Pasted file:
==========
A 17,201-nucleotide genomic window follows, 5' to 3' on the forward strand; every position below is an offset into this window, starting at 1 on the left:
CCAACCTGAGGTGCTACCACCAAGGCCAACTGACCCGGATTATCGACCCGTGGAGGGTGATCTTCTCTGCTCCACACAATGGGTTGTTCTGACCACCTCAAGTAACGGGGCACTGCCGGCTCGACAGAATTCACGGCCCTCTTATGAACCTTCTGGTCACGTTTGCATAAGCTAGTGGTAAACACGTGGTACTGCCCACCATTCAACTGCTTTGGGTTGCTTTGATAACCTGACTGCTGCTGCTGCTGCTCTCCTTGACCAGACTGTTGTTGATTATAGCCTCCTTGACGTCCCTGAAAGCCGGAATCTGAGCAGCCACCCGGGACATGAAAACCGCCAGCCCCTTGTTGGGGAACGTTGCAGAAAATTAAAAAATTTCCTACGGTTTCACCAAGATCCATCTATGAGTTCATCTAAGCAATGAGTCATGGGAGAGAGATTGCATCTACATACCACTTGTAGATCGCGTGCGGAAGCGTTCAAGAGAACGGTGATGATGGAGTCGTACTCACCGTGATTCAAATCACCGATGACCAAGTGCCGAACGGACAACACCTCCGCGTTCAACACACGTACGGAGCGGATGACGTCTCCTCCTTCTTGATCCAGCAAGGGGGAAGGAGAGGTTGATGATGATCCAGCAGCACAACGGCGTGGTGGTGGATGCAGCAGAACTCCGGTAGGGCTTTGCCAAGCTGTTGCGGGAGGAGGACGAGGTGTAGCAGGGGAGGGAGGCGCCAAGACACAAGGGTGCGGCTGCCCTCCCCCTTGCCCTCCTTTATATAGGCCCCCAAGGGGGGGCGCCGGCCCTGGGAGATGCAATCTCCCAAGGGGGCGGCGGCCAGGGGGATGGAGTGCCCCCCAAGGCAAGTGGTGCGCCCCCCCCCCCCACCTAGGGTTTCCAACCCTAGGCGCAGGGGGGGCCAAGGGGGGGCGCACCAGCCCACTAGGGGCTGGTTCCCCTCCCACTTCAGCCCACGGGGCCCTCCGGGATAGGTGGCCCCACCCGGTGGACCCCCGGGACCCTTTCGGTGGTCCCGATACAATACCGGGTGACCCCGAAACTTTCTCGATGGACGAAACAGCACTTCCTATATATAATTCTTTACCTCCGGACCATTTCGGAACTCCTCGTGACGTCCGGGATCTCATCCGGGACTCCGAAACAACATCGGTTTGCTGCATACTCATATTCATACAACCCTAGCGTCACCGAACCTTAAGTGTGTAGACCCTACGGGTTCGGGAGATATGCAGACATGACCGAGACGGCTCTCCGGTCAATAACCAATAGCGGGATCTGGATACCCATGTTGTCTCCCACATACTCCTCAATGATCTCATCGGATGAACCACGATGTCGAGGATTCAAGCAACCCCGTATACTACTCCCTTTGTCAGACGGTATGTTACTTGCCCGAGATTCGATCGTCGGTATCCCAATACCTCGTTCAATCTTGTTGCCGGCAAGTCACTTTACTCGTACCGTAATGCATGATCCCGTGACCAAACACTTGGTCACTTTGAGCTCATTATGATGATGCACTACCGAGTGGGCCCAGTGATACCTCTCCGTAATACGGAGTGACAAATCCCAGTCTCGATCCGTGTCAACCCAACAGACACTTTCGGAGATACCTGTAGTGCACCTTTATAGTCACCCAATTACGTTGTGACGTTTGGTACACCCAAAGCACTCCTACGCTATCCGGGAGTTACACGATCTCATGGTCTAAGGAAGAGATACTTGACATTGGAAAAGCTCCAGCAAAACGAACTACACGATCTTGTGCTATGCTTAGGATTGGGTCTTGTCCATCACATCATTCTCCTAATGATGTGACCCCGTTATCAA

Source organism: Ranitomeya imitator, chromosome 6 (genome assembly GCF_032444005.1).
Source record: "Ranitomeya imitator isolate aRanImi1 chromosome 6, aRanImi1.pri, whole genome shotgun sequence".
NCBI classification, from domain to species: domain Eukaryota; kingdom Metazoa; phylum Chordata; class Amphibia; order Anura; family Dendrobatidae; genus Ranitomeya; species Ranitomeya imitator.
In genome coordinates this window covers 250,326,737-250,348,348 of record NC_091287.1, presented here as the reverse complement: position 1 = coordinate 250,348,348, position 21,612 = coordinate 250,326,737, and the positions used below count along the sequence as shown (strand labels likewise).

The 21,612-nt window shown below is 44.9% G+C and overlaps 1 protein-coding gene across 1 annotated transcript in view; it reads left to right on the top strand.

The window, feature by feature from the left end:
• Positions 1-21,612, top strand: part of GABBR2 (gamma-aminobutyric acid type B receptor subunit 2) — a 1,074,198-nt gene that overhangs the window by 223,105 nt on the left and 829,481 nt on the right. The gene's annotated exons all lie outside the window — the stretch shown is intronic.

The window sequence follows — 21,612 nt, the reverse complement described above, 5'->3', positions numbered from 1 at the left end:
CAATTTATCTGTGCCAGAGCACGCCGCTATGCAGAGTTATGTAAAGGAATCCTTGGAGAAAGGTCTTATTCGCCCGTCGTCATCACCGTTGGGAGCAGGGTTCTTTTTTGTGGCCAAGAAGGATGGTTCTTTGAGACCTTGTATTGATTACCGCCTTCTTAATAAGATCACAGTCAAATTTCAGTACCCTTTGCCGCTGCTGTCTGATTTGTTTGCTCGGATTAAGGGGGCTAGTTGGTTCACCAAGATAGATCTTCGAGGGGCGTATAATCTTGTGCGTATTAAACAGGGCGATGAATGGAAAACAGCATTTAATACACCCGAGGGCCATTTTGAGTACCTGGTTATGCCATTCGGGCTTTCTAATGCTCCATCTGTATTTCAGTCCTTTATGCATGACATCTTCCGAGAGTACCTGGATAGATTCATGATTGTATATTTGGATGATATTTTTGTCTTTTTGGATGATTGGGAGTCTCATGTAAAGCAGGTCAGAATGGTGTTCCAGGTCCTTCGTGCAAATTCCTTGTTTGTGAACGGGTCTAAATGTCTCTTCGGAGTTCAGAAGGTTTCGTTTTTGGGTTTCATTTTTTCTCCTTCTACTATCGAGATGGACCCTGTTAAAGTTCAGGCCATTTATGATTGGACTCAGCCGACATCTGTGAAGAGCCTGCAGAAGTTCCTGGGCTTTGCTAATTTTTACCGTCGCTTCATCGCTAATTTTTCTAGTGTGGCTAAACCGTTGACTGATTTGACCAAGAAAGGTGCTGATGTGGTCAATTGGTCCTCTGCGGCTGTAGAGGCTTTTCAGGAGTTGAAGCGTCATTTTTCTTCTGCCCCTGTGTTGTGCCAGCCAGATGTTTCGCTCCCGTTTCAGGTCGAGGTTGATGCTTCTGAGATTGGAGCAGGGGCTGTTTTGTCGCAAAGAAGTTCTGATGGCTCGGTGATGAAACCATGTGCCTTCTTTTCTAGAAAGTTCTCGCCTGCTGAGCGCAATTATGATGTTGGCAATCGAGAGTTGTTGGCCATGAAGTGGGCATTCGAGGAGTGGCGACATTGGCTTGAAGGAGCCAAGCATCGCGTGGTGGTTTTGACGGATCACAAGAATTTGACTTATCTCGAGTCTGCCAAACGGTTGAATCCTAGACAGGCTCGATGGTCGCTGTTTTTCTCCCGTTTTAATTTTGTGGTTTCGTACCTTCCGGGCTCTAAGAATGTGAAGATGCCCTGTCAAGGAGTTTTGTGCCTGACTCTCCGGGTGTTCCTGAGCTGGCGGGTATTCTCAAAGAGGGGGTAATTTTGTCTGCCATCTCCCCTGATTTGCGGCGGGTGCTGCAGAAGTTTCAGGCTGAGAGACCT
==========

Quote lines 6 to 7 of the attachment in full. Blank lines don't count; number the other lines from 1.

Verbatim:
In genome coordinates this window covers 250,326,737-250,348,348 of record NC_091287.1, presented here as the reverse complement: position 1 = coordinate 250,348,348, position 21,612 = coordinate 250,326,737, and the positions used below count along the sequence as shown (strand labels likewise).

The 21,612-nt window shown below is 44.9% G+C and overlaps 1 protein-coding gene across 1 annotated transcript in view; it reads left to right on the top strand.